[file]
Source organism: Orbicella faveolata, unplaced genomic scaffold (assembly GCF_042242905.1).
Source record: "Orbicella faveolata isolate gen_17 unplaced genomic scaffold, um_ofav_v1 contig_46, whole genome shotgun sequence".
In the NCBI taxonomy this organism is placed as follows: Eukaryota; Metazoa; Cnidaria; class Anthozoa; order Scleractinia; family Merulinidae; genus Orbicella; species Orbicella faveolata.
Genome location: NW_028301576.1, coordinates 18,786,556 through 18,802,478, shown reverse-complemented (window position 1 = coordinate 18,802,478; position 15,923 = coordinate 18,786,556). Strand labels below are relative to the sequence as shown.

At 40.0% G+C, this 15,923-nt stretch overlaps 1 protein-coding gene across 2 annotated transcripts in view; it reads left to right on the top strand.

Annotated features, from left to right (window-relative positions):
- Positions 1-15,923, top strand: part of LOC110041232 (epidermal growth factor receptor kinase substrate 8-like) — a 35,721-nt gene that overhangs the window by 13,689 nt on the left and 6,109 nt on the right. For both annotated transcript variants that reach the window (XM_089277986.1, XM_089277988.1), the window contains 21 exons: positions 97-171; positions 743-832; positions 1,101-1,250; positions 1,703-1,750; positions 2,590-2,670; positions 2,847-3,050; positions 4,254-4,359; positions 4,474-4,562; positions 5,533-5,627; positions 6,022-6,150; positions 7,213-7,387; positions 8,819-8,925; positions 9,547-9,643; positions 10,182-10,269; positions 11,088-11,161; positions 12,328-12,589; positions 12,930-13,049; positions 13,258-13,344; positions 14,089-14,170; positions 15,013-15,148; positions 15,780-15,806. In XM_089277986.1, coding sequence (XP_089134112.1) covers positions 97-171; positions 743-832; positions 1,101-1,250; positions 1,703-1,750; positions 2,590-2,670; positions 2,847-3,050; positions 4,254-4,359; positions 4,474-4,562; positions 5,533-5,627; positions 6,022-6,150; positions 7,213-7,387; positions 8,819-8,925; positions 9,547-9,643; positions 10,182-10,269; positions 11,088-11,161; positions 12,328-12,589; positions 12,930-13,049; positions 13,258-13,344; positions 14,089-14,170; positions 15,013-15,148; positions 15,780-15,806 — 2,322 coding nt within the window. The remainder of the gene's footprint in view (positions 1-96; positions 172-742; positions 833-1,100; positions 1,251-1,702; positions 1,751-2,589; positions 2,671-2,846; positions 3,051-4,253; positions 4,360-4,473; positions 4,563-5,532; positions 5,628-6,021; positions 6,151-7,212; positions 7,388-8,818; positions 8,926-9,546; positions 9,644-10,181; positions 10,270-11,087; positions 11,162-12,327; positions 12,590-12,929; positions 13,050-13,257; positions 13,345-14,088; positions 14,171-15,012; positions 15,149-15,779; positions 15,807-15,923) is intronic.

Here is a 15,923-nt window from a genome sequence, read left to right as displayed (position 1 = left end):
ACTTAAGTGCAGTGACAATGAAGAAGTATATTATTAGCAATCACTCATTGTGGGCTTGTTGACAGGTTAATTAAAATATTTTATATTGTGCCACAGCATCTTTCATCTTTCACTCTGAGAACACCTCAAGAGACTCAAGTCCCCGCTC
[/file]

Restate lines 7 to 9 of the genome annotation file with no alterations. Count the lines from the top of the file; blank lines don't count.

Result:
- Positions 1-15,923, top strand: part of LOC110041232 (epidermal growth factor receptor kinase substrate 8-like) — a 35,721-nt gene that overhangs the window by 13,689 nt on the left and 6,109 nt on the right. For both annotated transcript variants that reach the window (XM_089277986.1, XM_089277988.1), the window contains 21 exons: positions 97-171; positions 743-832; positions 1,101-1,250; positions 1,703-1,750; positions 2,590-2,670; positions 2,847-3,050; positions 4,254-4,359; positions 4,474-4,562; positions 5,533-5,627; positions 6,022-6,150; positions 7,213-7,387; positions 8,819-8,925; positions 9,547-9,643; positions 10,182-10,269; positions 11,088-11,161; positions 12,328-12,589; positions 12,930-13,049; positions 13,258-13,344; positions 14,089-14,170; positions 15,013-15,148; positions 15,780-15,806. In XM_089277986.1, coding sequence (XP_089134112.1) covers positions 97-171; positions 743-832; positions 1,101-1,250; positions 1,703-1,750; positions 2,590-2,670; positions 2,847-3,050; positions 4,254-4,359; positions 4,474-4,562; positions 5,533-5,627; positions 6,022-6,150; positions 7,213-7,387; positions 8,819-8,925; positions 9,547-9,643; positions 10,182-10,269; positions 11,088-11,161; positions 12,328-12,589; positions 12,930-13,049; positions 13,258-13,344; positions 14,089-14,170; positions 15,013-15,148; positions 15,780-15,806 — 2,322 coding nt within the window. The remainder of the gene's footprint in view (positions 1-96; positions 172-742; positions 833-1,100; positions 1,251-1,702; positions 1,751-2,589; positions 2,671-2,846; positions 3,051-4,253; positions 4,360-4,473; positions 4,563-5,532; positions 5,628-6,021; positions 6,151-7,212; positions 7,388-8,818; positions 8,926-9,546; positions 9,644-10,181; positions 10,270-11,087; positions 11,162-12,327; positions 12,590-12,929; positions 13,050-13,257; positions 13,345-14,088; positions 14,171-15,012; positions 15,149-15,779; positions 15,807-15,923) is intronic.

Here is a 15,923-nt window from a genome sequence, read left to right as displayed (position 1 = left end):
ACTTAAGTGCAGTGACAATGAAGAAGTATATTATTAGCAATCACTCATTGTGGGCTTGTTGACAGGTTAATTAAAATATTTTATATTGTGCCACAGCATCTTTCATCTTTCACTCTGAGAACACCTCAAGAGACTCAAGTCCCCGCTC